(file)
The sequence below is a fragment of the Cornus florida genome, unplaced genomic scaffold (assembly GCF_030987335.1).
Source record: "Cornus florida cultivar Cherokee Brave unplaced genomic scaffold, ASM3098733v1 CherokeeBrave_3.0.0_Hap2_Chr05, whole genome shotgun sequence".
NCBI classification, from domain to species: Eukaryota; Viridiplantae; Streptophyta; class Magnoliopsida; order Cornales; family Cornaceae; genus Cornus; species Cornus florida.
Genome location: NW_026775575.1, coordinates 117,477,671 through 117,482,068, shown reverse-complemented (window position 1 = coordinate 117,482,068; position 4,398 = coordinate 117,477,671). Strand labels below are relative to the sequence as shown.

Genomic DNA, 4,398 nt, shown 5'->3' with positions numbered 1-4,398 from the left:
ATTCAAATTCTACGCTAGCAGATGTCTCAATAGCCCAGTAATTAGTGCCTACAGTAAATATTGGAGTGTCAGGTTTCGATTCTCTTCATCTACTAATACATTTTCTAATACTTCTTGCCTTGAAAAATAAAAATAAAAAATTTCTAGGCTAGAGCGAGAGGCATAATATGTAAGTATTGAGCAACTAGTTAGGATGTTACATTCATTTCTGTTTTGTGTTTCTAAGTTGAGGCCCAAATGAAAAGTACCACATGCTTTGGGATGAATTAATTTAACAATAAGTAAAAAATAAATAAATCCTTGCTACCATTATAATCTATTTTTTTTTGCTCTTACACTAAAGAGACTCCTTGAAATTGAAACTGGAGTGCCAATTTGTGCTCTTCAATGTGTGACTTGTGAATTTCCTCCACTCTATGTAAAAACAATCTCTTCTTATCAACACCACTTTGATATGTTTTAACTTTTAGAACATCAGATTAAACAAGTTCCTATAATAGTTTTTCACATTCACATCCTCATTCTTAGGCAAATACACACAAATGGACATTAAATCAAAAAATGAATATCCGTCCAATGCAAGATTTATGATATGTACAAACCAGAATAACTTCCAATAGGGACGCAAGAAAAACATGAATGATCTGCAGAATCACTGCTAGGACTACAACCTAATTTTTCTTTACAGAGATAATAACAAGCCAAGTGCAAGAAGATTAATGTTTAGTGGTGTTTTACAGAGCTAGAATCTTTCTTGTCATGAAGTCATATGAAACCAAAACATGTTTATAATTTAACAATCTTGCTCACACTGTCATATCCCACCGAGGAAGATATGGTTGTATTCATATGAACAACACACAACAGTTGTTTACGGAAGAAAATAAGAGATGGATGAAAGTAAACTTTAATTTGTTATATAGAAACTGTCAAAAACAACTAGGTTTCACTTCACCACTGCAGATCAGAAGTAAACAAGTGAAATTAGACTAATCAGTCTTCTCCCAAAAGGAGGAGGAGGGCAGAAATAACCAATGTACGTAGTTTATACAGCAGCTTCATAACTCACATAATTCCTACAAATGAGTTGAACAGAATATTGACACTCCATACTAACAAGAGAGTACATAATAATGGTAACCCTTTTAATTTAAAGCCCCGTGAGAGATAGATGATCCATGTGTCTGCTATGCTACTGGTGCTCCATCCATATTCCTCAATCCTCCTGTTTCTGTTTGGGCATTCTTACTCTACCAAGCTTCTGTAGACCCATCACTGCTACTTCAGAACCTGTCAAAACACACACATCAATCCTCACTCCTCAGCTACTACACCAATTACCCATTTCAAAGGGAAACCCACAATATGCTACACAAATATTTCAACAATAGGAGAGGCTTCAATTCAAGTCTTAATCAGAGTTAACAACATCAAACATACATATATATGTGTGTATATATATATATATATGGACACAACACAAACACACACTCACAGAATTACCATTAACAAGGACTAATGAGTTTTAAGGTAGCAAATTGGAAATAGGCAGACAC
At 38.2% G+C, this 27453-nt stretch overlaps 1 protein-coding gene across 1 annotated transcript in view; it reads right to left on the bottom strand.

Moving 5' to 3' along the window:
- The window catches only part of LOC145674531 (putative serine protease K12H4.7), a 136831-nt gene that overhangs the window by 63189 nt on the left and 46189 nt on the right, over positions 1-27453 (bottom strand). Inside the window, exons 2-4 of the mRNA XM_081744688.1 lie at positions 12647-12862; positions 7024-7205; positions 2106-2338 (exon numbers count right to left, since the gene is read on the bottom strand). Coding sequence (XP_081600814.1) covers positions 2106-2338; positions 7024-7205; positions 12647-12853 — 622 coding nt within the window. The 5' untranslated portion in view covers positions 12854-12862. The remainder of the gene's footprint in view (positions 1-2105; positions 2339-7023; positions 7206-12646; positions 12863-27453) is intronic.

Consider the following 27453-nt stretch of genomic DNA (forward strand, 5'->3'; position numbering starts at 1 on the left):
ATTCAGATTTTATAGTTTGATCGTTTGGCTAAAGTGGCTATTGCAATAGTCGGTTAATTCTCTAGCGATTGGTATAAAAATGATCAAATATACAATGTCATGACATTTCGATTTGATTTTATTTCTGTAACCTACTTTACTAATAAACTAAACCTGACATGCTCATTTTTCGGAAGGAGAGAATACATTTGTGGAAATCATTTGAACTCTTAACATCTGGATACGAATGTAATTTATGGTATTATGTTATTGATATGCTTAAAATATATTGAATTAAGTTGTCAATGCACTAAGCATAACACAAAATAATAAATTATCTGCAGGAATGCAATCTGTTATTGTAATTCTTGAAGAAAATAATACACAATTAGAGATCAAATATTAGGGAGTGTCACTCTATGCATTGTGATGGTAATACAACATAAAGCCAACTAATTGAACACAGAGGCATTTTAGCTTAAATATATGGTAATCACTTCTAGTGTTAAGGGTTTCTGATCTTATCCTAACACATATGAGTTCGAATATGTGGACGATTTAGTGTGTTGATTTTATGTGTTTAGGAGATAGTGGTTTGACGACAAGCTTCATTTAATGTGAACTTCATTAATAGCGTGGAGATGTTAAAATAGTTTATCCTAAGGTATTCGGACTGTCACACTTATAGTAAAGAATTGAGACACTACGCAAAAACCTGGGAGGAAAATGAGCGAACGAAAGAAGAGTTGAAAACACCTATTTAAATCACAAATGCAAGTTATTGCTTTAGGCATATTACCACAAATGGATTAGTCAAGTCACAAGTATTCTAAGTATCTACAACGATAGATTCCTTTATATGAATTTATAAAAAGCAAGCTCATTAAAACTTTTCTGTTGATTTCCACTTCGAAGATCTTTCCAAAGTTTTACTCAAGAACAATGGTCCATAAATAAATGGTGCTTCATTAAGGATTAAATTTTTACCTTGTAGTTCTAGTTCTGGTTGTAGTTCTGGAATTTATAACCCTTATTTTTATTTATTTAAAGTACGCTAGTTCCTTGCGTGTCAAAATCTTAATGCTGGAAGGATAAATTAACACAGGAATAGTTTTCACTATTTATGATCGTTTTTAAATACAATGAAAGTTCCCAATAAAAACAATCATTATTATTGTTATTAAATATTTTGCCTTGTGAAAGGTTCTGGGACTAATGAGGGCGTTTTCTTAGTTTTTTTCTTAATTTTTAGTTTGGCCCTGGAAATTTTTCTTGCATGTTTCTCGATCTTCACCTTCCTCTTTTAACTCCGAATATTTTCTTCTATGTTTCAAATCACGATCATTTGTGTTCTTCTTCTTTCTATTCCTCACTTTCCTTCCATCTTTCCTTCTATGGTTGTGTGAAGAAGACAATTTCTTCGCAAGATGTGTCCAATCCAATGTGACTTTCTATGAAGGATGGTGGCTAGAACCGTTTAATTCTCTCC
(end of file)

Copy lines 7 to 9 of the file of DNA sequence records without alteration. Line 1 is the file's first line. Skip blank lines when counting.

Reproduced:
At 38.2% G+C, this 27453-nt stretch overlaps 1 protein-coding gene across 1 annotated transcript in view; it reads right to left on the bottom strand.

Moving 5' to 3' along the window:
- The window catches only part of LOC145674531 (putative serine protease K12H4.7), a 136831-nt gene that overhangs the window by 63189 nt on the left and 46189 nt on the right, over positions 1-27453 (bottom strand). Inside the window, exons 2-4 of the mRNA XM_081744688.1 lie at positions 12647-12862; positions 7024-7205; positions 2106-2338 (exon numbers count right to left, since the gene is read on the bottom strand). Coding sequence (XP_081600814.1) covers positions 2106-2338; positions 7024-7205; positions 12647-12853 — 622 coding nt within the window. The 5' untranslated portion in view covers positions 12854-12862. The remainder of the gene's footprint in view (positions 1-2105; positions 2339-7023; positions 7206-12646; positions 12863-27453) is intronic.